This article at once celebrates and puts at cautionary arm's length the tremendous advances made in the cognitive and neurosciences as research that can deepen our understanding of creating and consuming of literature, films, comic books. After providing an overview of recent insights by scholars with one foot in the humanities and the other in the cognitive and neurosciences, the article reflects on some key precepts that might be useful in our continued shaping of a humanities and cognitive based research program. For instance, the article explores the way authors, film directors, and artists generally not only construct artifacts that elicit positive emotions but also negative emotions. It also proposes a model for understanding how the “aesthetic” is a relation and not a property nor an essence of the object (a film) nor something to be found in the subject (us viewing the film).
Robert Blanchet and Margrethe Bruun Vaage
As the frequent use of metaphors like friendship or relationship in academic and colloquial discourse on serial television suggests, long-term narratives seem to add something to the spectator's engagement with fictional characters that is not fully captured by terms such as empathy and sympathy. Drawing on philosophical accounts of friendship and psychological theories on the formation of close relationships, this article clarifies in what respect the friendship metaphor is warranted. The article proposes several hypotheses that will enhance cognitive theories of character engagement. Spectators tend to like what they have been exposed to more, and the feeling of familiarity is pleasurable. Familiar characters are powerful tools to get the spectator hooked. Furthermore, by generating an impression of a shared history, television series activate mental mechanisms similar to those activated by friendship in real life. These factors, and several others, create a bond with characters in television series that tends to be described in everyday language as a sort of friendship.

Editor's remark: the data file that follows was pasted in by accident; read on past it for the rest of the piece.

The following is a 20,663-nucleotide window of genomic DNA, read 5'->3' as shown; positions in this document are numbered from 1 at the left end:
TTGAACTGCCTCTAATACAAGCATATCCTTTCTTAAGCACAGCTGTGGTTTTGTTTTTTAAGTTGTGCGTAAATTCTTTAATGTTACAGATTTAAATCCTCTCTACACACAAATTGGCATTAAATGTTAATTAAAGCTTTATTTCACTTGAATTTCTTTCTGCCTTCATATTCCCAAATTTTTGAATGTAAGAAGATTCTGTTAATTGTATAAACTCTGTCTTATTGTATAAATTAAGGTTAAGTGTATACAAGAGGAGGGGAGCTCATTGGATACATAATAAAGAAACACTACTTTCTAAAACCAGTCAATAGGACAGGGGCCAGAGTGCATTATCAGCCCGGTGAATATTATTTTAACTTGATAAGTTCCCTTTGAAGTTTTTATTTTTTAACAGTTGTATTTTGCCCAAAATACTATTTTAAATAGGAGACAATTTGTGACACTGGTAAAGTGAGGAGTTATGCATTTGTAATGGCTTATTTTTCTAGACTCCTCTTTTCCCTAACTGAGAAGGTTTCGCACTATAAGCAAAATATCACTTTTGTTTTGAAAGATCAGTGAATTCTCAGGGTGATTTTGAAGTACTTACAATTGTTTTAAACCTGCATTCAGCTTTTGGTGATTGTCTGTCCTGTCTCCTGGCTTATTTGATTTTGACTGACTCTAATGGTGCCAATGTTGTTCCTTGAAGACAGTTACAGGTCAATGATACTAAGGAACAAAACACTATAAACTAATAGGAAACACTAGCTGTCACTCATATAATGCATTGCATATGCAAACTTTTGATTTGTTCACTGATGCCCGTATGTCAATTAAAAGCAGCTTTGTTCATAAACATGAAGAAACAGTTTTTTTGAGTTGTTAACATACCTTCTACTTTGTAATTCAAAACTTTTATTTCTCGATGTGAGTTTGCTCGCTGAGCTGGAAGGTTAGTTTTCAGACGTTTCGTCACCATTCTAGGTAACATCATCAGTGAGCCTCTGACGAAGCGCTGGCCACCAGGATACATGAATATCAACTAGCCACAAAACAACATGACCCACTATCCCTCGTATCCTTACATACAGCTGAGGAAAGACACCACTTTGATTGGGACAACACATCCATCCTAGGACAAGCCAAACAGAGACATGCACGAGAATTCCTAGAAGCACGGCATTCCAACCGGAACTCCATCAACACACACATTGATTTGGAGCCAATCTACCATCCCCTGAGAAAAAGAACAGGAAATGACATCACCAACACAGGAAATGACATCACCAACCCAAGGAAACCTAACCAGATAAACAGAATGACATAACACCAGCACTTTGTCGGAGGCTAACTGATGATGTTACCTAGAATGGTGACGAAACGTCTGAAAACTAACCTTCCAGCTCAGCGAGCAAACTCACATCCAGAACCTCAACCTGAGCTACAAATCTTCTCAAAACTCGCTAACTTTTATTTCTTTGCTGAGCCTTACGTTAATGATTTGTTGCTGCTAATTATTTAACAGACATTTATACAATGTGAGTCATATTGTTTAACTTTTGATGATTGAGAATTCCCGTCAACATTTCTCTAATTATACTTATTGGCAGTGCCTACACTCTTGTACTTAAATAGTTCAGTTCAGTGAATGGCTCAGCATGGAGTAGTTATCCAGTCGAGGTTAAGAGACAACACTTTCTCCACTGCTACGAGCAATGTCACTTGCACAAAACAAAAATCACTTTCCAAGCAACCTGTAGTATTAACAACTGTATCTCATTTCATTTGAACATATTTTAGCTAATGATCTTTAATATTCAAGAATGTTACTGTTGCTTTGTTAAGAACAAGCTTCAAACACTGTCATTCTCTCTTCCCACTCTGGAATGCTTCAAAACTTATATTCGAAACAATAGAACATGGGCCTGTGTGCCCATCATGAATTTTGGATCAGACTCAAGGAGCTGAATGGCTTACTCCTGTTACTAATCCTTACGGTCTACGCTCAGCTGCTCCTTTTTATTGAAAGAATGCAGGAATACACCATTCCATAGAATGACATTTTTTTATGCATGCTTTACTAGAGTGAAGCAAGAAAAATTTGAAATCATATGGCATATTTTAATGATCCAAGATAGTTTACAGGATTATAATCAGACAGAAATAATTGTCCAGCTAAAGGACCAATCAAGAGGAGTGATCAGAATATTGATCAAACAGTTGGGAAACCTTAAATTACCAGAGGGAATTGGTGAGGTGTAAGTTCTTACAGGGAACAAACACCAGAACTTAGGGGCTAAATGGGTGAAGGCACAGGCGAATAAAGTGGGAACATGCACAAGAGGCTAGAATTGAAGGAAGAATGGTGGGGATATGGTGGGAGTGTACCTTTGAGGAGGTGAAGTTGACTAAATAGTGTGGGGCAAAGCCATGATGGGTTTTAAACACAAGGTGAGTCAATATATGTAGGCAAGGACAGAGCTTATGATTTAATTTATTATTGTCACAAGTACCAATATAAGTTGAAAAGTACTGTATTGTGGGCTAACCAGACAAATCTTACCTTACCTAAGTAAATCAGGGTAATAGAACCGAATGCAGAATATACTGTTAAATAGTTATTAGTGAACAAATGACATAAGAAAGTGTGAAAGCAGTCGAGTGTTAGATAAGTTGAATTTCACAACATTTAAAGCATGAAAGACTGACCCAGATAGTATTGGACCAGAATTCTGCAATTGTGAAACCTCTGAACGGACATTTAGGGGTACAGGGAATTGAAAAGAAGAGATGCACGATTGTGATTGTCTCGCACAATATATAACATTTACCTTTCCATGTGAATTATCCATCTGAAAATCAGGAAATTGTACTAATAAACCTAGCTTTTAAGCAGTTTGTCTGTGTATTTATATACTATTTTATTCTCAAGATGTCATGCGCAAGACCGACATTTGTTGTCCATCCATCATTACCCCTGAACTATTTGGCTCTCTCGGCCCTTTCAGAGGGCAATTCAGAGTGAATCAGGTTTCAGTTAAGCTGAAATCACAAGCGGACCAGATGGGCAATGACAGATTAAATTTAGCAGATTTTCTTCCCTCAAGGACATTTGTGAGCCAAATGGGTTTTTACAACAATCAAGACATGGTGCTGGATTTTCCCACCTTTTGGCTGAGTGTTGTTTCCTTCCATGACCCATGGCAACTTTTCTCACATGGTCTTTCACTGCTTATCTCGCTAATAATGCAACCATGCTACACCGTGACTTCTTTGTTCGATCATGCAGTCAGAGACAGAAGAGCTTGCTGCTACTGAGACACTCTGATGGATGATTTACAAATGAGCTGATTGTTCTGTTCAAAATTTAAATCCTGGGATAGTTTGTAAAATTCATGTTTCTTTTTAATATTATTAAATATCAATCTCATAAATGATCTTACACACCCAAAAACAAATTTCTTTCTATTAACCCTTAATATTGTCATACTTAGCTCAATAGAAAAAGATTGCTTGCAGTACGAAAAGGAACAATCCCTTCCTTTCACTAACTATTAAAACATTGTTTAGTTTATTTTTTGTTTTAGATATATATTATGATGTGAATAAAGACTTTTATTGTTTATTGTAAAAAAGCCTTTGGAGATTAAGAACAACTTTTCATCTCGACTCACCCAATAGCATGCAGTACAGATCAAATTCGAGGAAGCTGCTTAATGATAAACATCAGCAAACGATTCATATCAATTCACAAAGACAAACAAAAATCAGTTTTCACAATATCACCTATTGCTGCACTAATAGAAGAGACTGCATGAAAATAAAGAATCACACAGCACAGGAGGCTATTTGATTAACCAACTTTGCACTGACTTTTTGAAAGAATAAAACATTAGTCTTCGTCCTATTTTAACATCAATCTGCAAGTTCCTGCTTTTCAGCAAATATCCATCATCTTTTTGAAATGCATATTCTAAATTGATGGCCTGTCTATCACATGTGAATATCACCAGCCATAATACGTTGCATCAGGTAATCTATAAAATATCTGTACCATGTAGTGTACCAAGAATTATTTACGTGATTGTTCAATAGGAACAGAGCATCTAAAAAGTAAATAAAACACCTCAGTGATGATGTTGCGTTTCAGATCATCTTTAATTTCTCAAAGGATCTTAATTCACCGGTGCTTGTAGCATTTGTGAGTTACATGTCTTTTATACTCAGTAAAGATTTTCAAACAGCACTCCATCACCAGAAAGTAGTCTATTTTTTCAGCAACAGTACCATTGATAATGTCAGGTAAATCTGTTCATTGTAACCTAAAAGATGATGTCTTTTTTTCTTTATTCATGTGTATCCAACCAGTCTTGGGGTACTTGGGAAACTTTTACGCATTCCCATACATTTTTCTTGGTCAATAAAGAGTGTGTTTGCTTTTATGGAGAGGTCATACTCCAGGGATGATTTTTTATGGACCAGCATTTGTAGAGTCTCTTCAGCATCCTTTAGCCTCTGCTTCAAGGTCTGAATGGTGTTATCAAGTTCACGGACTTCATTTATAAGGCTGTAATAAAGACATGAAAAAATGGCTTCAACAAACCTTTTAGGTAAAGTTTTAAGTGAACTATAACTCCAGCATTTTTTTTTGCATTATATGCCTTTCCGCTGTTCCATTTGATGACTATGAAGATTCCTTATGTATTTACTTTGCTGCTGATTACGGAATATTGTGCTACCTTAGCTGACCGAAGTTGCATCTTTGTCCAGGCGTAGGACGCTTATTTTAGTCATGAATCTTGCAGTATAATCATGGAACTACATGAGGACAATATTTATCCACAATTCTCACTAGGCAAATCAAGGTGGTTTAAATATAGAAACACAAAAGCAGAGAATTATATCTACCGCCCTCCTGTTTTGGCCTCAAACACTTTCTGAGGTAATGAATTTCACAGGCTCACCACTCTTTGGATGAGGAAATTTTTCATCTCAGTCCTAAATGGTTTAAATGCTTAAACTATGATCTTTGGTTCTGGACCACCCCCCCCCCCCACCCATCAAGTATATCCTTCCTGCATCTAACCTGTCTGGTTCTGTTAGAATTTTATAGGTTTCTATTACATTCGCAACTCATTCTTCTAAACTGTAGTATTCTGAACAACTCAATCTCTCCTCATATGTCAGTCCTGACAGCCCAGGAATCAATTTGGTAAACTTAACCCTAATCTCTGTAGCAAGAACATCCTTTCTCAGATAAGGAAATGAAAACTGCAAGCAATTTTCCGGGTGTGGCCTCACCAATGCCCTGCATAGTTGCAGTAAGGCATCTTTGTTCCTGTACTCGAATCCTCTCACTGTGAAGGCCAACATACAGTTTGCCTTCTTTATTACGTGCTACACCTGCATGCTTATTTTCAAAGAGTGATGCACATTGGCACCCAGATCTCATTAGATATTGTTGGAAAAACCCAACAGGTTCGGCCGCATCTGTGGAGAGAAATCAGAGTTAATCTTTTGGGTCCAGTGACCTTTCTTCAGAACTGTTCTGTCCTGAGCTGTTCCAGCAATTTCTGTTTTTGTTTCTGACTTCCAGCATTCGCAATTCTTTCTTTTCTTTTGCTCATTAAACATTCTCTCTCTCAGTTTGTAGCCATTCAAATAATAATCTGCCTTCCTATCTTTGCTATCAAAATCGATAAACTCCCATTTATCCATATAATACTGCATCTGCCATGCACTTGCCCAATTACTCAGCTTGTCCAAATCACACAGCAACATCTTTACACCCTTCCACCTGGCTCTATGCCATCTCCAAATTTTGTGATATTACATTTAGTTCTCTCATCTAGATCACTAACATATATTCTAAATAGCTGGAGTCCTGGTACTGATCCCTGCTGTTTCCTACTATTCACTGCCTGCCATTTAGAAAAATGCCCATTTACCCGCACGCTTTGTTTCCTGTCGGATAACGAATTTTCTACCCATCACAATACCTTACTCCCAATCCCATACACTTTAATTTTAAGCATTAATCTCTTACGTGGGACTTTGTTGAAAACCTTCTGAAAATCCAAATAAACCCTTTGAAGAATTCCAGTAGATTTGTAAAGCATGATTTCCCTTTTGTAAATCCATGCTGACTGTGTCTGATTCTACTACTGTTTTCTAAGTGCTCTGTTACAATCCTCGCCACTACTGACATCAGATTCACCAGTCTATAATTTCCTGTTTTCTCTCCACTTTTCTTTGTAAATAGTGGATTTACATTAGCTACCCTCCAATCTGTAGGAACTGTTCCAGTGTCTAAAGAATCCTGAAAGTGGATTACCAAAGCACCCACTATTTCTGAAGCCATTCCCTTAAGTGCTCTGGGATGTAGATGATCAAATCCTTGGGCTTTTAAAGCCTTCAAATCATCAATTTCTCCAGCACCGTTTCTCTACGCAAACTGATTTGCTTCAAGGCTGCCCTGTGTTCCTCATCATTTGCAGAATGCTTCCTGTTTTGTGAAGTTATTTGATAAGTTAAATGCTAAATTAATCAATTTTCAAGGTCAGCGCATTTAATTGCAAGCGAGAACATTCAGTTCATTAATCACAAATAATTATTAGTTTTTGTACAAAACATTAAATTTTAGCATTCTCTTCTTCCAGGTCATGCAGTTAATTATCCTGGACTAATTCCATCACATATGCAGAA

For an Anthropology of Cognitive Disability
Patrick McKearney and Tyler Zoanni
impairment affects the very mental mechanisms through which we engage in society in the first place? Could it be that cognitive impairments shape not just the role that people play in society, but also the extent to which they shape and are shaped by social